This brings me to the the second interesting incident.. In a letter dated 31 June 1720 the Marquise de la Frezelliere, widow of the Marquis who had been a great friend to Simon, wrote to Simon congratulating him on his marriage to Margaret Grant, and contained the following passage.

"Revenous au Sieur Bernierd, à qui j'ai remis en main votre lettre, mon cher Mylord. Je lui ai reproché ses graves fautes à votre égard; d'ailleurs il a eu soin, à ce qu'il m'assure, et aura à l'avenir, de l'enfant baptisé sous votre illustre nom. Il m'assure qu'il est très blond et a de votre air. Souvent ces enfants de l'amour sont aimables et ont du mérité. J'avoue que je ne l'attendais pas pour fruit de votre sagesse. Mais l'homme est foible, malgré le directeur de l'oratoire." ( 1 )

It is most unfortunate that this is all of the letter available. The rest of the letter should have thrown light on le Sieur Bernierd and his standing, and if the letter bore an address, it would indicate where le Sieur Bernierd and the child lived, as it was near enough to the Marquise' dwelling for the letter to go by hand. The date of the Marquise' letter is strange seeing that Simon was married in 1716.

Though until we know more about Le Sieur Bernard, it is impossible to say what kind of tutelage he exercised over the boy, it is evident that Simon was anxious that the upbringing of the boy (who if he was the son of the Paris wife of 1703 would be about 16) and desirous that he should be kept informed of his progress. This care for his upbringing and the fact that he had been baptised in Simon's "illustre nom" suggest that the boy had a special significance for Simon beyond any natural feeling for an "enfant de l'amour".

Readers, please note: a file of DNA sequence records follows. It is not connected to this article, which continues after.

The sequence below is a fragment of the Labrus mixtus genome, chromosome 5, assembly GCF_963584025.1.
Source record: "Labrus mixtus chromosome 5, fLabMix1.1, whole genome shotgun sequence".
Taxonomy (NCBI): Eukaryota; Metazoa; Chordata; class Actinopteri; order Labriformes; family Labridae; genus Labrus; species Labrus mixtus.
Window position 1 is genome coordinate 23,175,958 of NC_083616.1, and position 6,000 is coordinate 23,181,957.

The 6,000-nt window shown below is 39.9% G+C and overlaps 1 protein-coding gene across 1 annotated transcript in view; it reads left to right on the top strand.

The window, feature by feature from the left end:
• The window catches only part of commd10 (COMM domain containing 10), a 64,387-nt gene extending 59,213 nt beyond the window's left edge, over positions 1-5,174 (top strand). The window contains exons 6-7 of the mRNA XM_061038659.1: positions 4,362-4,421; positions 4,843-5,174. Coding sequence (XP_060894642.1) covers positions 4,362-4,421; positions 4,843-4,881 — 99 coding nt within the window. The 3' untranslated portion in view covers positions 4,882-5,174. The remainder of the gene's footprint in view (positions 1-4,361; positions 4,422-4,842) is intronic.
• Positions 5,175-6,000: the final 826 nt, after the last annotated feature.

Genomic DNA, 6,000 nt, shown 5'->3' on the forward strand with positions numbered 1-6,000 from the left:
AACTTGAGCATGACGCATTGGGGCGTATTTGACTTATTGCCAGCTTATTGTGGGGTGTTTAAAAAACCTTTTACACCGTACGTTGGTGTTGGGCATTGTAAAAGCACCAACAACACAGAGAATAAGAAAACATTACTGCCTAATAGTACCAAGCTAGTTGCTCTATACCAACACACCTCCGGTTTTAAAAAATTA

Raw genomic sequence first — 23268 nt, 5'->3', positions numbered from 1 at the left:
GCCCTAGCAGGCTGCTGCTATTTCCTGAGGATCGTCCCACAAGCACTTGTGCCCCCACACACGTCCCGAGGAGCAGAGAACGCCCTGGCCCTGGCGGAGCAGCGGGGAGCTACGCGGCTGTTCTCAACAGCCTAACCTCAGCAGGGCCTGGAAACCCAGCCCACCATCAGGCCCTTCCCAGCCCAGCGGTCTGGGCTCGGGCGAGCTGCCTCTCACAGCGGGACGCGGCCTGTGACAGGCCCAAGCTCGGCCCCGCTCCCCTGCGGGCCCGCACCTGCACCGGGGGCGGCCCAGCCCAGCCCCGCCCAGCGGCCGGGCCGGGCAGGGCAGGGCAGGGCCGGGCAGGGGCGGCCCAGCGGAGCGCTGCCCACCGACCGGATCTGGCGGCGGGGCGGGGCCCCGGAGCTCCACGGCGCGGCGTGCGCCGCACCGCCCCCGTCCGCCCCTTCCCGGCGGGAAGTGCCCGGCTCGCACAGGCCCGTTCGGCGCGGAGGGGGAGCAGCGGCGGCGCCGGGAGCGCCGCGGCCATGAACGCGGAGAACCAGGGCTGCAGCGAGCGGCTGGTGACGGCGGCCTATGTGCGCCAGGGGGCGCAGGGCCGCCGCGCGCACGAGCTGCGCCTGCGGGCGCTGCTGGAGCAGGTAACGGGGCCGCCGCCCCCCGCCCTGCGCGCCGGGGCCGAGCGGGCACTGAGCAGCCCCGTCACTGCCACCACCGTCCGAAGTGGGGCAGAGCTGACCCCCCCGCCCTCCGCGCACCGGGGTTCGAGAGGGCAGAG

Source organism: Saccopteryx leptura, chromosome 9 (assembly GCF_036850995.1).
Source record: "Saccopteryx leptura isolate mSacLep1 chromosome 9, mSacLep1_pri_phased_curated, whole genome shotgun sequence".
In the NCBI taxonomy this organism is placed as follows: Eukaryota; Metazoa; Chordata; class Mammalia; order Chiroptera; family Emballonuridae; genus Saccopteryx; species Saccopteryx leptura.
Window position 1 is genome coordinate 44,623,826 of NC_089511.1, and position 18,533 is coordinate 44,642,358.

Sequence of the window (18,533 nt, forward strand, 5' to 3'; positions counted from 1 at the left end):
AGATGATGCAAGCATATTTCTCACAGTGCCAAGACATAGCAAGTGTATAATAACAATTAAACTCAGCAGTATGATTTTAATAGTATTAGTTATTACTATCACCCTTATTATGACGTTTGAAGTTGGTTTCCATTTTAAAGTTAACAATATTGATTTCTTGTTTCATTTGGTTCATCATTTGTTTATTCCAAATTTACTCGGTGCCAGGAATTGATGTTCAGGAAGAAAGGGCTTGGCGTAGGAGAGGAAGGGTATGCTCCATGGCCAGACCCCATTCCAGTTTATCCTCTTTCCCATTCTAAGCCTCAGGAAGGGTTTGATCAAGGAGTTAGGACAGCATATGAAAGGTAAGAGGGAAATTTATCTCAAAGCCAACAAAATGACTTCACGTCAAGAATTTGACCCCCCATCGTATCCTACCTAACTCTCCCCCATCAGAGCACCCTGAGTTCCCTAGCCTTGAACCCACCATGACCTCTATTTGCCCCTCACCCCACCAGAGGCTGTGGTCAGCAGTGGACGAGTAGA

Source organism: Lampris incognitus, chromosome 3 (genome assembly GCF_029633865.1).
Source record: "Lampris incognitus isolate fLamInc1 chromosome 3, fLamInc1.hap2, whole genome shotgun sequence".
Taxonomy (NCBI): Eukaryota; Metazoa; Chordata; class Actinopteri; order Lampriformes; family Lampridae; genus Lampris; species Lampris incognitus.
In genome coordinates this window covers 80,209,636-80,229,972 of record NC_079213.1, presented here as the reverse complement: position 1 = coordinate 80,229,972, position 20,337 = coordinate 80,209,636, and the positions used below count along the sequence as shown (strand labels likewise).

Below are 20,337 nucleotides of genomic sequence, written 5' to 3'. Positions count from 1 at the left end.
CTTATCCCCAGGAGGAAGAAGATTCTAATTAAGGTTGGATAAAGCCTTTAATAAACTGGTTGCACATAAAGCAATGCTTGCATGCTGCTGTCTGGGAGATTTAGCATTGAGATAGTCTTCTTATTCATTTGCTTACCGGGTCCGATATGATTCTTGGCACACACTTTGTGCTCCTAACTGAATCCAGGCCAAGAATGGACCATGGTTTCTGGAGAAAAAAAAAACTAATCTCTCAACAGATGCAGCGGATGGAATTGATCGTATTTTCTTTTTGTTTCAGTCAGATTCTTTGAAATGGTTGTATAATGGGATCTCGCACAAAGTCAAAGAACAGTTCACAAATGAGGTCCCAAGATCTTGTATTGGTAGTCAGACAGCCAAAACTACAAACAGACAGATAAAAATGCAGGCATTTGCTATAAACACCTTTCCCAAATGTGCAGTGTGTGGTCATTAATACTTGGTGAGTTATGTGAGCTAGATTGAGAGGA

What I suggest is that the boy was none other than the "little French boy" of 1718, and that some time in 1718 or 1719 Simon sent the boy back to France into the care of le Sieur Bernard. Supposing the boy was Archibald, what happened to him between 1720 and 1746 is unknown, but I suggest that when he left the tutelage of le Sieur B, it was arranged for him to be taken into the family of some married couple, the father being a younger son of one of the cadet houses of the Clan, who had left Scotland and gone to live in England or Ireland, probably more likely Ireland.

Further light on the puzzle might be obtained:-

(1) from the information laid against Simon before the Marquis of Montrose, ????.

(2) by a search among the Passu 1716-1719 for any pass issued to a Fraser or Bernierd going to France, or to anyone taking back a French boy to France.

(3) by the Marquise de la F's letter of 31 June 1720.

(4) by an examination of Simon's last will to study ??? if any, were made ??? to ??? of the Clan.

(5) Of course, by an attempt to trace the baptism of this child in the name of Fraser.

(6) Police reports.

This is the last of Wilson's notes on the St Germain wife of Simon Lovat. This was his finally favoured theory of the parentage of Archibald. Previously, Simon Fraser of Brea was favoured as the missing ancestor. More of this at a later time.


  1. Roughly Translated:- "Coming back to Sieur Bernierd, to whom I have delivered your letter by hand, my dear Lord. I reproached him concerning his grave faults toward you; however he has taken care of the child baptised under your illustrious name, and assures me that he will continue to do so in the future. He tells me that he is very fair and resembles you. Often such children of love are good natured and capable. I must admit that I had not expected it from what you had told me. But the man is unreliable, despite being the Director of the Oratory." (Back)

    This translation simply proved the weakness of my French, which was ably corrected by Cousin Ian, see Volume 4.